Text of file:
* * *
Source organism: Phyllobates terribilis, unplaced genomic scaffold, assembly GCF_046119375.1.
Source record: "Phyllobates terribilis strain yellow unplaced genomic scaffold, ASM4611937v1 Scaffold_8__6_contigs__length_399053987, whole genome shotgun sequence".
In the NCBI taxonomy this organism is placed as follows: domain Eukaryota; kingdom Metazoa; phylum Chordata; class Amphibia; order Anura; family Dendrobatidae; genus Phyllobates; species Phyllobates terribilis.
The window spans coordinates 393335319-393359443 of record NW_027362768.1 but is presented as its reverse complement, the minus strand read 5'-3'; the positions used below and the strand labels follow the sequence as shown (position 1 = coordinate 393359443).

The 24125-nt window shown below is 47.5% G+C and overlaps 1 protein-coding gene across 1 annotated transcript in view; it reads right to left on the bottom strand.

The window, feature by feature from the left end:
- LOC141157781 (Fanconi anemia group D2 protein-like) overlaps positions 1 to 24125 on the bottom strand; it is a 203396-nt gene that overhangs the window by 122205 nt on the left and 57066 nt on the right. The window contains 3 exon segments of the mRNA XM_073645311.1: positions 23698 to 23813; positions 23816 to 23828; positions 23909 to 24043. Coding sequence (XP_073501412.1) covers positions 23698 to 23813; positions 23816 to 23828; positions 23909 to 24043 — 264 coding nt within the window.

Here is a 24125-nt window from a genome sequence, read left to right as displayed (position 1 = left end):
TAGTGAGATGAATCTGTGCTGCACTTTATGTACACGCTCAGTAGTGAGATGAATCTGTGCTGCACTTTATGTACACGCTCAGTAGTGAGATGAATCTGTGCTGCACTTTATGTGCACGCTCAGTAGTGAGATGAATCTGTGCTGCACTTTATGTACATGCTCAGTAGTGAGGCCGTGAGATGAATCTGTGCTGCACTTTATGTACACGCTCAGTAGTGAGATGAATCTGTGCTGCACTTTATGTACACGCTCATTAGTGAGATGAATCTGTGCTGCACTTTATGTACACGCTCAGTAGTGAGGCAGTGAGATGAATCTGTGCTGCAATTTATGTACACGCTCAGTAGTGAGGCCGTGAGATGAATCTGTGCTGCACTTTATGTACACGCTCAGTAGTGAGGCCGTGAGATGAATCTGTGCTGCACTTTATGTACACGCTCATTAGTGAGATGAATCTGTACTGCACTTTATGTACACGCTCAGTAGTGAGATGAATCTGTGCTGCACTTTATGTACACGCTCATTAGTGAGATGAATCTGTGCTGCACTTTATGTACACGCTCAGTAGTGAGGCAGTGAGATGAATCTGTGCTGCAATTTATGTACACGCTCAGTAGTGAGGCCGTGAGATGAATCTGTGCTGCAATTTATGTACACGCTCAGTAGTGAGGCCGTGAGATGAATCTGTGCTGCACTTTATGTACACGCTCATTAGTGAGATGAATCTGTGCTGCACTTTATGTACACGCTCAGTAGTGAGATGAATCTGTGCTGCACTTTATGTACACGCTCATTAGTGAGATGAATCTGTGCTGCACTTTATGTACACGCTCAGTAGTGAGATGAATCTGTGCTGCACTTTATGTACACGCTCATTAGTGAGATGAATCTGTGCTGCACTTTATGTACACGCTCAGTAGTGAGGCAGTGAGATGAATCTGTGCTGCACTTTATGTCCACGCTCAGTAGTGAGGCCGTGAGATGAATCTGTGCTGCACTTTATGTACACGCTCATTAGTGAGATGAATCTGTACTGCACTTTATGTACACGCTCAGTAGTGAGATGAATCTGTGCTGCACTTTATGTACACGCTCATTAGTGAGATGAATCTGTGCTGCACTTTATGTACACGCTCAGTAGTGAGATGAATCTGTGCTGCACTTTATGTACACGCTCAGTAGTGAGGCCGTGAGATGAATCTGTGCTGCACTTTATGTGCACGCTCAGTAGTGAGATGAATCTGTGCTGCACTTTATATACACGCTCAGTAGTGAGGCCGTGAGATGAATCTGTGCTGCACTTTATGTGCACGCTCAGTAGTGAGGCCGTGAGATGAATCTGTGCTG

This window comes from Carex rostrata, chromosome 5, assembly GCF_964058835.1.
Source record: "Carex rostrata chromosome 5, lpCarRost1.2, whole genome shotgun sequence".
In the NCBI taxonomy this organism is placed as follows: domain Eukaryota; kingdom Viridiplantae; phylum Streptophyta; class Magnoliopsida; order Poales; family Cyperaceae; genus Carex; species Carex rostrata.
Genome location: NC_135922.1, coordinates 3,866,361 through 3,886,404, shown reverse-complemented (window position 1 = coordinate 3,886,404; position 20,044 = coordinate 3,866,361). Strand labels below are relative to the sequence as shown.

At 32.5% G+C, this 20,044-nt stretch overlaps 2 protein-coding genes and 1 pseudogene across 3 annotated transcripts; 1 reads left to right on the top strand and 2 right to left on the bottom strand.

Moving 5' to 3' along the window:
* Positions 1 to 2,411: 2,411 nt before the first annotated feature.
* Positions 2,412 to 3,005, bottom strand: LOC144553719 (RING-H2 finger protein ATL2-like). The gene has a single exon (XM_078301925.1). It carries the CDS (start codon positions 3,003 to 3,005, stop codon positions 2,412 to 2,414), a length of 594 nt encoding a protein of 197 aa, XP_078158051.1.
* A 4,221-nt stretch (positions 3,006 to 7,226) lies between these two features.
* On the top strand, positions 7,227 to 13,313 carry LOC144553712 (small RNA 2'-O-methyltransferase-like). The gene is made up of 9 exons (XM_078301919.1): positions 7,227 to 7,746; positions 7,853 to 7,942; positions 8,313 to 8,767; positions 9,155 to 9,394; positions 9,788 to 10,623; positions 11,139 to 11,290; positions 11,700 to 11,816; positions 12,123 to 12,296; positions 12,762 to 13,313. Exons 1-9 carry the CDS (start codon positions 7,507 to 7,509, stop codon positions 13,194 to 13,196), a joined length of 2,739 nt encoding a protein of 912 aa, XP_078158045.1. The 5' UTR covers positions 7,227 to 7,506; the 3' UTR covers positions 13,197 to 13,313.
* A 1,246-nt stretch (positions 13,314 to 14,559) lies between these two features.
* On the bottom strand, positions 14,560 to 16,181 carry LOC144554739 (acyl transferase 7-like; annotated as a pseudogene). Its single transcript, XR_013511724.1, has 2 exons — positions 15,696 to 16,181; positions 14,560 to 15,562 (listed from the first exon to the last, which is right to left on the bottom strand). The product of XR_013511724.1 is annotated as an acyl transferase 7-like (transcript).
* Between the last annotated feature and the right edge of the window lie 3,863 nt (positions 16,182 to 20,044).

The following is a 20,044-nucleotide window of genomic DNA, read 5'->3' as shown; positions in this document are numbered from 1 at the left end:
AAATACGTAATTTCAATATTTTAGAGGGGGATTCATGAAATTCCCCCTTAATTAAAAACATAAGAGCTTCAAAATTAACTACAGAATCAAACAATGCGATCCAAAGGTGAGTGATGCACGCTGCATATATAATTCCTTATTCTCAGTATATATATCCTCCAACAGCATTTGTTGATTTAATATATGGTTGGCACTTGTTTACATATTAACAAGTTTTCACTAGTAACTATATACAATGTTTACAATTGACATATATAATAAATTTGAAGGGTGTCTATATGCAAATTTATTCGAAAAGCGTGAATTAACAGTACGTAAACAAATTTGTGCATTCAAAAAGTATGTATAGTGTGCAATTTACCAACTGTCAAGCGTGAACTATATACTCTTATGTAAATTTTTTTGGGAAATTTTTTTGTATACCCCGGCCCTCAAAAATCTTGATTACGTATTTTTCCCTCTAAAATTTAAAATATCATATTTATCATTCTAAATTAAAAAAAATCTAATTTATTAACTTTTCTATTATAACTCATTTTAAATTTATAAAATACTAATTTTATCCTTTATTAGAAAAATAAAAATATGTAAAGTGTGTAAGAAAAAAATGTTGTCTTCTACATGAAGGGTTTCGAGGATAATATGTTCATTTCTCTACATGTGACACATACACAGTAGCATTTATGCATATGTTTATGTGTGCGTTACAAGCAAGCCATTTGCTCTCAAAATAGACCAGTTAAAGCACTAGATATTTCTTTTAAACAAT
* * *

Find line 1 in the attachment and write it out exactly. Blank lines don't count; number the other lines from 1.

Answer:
Source organism: Phyllobates terribilis, unplaced genomic scaffold, assembly GCF_046119375.1.